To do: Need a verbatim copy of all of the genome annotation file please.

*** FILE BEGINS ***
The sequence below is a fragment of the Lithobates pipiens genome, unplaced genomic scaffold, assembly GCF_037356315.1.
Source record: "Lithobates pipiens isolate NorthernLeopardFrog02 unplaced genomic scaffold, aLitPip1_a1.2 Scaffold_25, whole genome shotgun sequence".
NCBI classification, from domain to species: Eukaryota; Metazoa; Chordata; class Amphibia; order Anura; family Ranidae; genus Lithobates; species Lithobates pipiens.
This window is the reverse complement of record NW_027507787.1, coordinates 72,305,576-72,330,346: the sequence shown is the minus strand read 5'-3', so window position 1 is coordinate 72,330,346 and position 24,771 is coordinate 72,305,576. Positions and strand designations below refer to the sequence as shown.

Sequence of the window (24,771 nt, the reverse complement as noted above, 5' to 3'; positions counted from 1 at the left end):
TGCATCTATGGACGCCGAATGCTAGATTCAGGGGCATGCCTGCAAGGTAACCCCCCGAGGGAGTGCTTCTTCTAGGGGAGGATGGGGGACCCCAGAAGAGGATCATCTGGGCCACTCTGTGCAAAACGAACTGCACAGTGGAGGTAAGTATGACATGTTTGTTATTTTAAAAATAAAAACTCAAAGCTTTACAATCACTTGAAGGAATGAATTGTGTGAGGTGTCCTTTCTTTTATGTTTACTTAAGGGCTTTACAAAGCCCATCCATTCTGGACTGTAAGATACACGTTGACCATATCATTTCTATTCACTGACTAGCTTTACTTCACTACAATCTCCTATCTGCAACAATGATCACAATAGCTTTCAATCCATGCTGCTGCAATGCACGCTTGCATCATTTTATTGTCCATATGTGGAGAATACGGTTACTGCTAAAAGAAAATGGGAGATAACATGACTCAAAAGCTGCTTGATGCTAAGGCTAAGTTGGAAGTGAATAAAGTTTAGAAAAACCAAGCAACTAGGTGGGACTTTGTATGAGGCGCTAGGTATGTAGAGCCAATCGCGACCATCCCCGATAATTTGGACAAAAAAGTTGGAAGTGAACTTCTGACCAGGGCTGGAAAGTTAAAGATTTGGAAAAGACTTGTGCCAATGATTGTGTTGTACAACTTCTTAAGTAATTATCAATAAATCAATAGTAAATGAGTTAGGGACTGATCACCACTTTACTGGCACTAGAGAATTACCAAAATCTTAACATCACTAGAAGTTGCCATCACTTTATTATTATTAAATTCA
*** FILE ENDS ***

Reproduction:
The sequence below is a fragment of the Lithobates pipiens genome, unplaced genomic scaffold, assembly GCF_037356315.1.
Source record: "Lithobates pipiens isolate NorthernLeopardFrog02 unplaced genomic scaffold, aLitPip1_a1.2 Scaffold_25, whole genome shotgun sequence".
NCBI classification, from domain to species: Eukaryota; Metazoa; Chordata; class Amphibia; order Anura; family Ranidae; genus Lithobates; species Lithobates pipiens.
This window is the reverse complement of record NW_027507787.1, coordinates 72,305,576-72,330,346: the sequence shown is the minus strand read 5'-3', so window position 1 is coordinate 72,330,346 and position 24,771 is coordinate 72,305,576. Positions and strand designations below refer to the sequence as shown.

Sequence of the window (24,771 nt, the reverse complement as noted above, 5' to 3'; positions counted from 1 at the left end):
TGCATCTATGGACGCCGAATGCTAGATTCAGGGGCATGCCTGCAAGGTAACCCCCCGAGGGAGTGCTTCTTCTAGGGGAGGATGGGGGACCCCAGAAGAGGATCATCTGGGCCACTCTGTGCAAAACGAACTGCACAGTGGAGGTAAGTATGACATGTTTGTTATTTTAAAAATAAAAACTCAAAGCTTTACAATCACTTGAAGGAATGAATTGTGTGAGGTGTCCTTTCTTTTATGTTTACTTAAGGGCTTTACAAAGCCCATCCATTCTGGACTGTAAGATACACGTTGACCATATCATTTCTATTCACTGACTAGCTTTACTTCACTACAATCTCCTATCTGCAACAATGATCACAATAGCTTTCAATCCATGCTGCTGCAATGCACGCTTGCATCATTTTATTGTCCATATGTGGAGAATACGGTTACTGCTAAAAGAAAATGGGAGATAACATGACTCAAAAGCTGCTTGATGCTAAGGCTAAGTTGGAAGTGAATAAAGTTTAGAAAAACCAAGCAACTAGGTGGGACTTTGTATGAGGCGCTAGGTATGTAGAGCCAATCGCGACCATCCCCGATAATTTGGACAAAAAAGTTGGAAGTGAACTTCTGACCAGGGCTGGAAAGTTAAAGATTTGGAAAAGACTTGTGCCAATGATTGTGTTGTACAACTTCTTAAGTAATTATCAATAAATCAATAGTAAATGAGTTAGGGACTGATCACCACTTTACTGGCACTAGAGAATTACCAAAATCTTAACATCACTAGAAGTTGCCATCACTTTATTATTATTAAATTCA